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Security Council Extends Easing of Yugoslavia Sanctions

July 5, 1995

UNITED NATIONS (AP) _ The Security Council voted on Wednesday to extend its easing of sanctions against Yugoslavia and urged the Balkan state to recognize Bosnia.

The vote was 14 to 0. Russia abstained.

The resolution suspends a U.N. ban on travel, sports and cultural contacts with Yugoslavia for another 75 days.

It calls for mutual recognition among Yugoslavia, Bosnia and Croatia and says that recognition between Yugoslavia and Bosnia would be ``an important first step.″

The council first eased its sanctions in September after Serbian President Slobodan Milosevic announced he was closing his border with Bosnia to all but humanitarian aid deliveries to pressure the Bosnian Serbs into accepting an international peace plan.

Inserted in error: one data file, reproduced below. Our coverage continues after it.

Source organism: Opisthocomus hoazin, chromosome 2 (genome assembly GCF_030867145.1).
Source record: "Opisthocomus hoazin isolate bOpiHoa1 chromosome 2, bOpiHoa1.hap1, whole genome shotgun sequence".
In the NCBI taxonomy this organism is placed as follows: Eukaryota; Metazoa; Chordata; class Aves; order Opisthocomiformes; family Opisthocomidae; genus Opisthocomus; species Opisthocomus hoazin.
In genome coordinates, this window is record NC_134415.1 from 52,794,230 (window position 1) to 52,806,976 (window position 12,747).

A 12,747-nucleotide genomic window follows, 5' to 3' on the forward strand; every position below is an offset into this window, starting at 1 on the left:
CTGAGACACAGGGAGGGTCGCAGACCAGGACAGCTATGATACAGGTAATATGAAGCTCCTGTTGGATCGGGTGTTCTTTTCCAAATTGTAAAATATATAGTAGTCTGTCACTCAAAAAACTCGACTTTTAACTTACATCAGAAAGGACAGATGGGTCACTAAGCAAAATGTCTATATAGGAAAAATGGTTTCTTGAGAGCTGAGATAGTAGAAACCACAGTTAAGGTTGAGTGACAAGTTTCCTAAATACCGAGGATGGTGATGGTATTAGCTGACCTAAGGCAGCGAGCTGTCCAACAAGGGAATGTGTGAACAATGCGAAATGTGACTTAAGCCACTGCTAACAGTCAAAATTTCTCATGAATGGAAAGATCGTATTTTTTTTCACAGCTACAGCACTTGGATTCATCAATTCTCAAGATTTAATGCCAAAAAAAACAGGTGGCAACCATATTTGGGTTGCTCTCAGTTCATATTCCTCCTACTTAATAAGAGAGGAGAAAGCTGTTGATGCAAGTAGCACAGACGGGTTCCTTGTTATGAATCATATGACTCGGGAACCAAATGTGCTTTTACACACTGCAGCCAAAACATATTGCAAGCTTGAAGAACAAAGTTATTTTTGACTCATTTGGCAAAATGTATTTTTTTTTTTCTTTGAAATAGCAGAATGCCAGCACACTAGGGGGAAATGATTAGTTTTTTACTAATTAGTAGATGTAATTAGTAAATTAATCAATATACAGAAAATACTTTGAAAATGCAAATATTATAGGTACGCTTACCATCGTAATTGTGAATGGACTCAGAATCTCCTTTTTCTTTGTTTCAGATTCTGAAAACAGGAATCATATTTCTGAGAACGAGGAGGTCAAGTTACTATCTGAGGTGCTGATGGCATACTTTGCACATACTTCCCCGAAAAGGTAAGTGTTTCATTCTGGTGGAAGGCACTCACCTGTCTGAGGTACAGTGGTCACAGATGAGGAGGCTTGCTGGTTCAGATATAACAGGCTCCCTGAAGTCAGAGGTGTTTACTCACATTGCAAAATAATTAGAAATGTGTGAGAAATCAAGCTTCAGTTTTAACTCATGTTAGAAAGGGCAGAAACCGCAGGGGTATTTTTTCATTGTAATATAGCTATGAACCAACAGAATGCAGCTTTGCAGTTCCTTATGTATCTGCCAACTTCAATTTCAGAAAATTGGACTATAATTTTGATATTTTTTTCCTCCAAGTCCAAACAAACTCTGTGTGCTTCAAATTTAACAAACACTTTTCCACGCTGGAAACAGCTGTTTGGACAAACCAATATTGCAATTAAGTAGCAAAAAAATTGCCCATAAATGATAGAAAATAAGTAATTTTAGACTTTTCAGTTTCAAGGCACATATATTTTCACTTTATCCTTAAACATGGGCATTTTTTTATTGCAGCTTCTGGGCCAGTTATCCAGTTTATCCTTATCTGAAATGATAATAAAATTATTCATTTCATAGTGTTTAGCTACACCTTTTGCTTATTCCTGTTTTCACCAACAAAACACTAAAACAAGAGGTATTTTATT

Gerhard Henze, the acting German ambassador, said reports of 688 incidents of border crossings by soldiers were ``disturbing″ and added that the resolution, which provides for only a temporary suspension of the ban, ``sends a clear signal to the authorities in Belgrade not to engage in military assistance.″

Henze also said the council should be ``ready to consider further substantial sanctions relief measures″ if Yugoslavia recognizes Croatia and Bosnia and strengthens its border closure.

Russia, which backed an indefinite extension of the sanctions, abstained from the vote.

U.S. Ambassador Madeleine Albright said Washington was ``disturbed by indications of increasing military cooperation″ between Yugoslavia and the Bosnian Serbs, including reports that Yugoslav authorities provided financial assistance and equipment to the Bosnian Serb army and cooperated with the Bosnian Serb air defense system.

The United Nations imposed the sanctions in 1992 to punish Serbia for its role in fomenting the breakup of the Yugoslav federation. The sanctions have devastated the Serbian economy.

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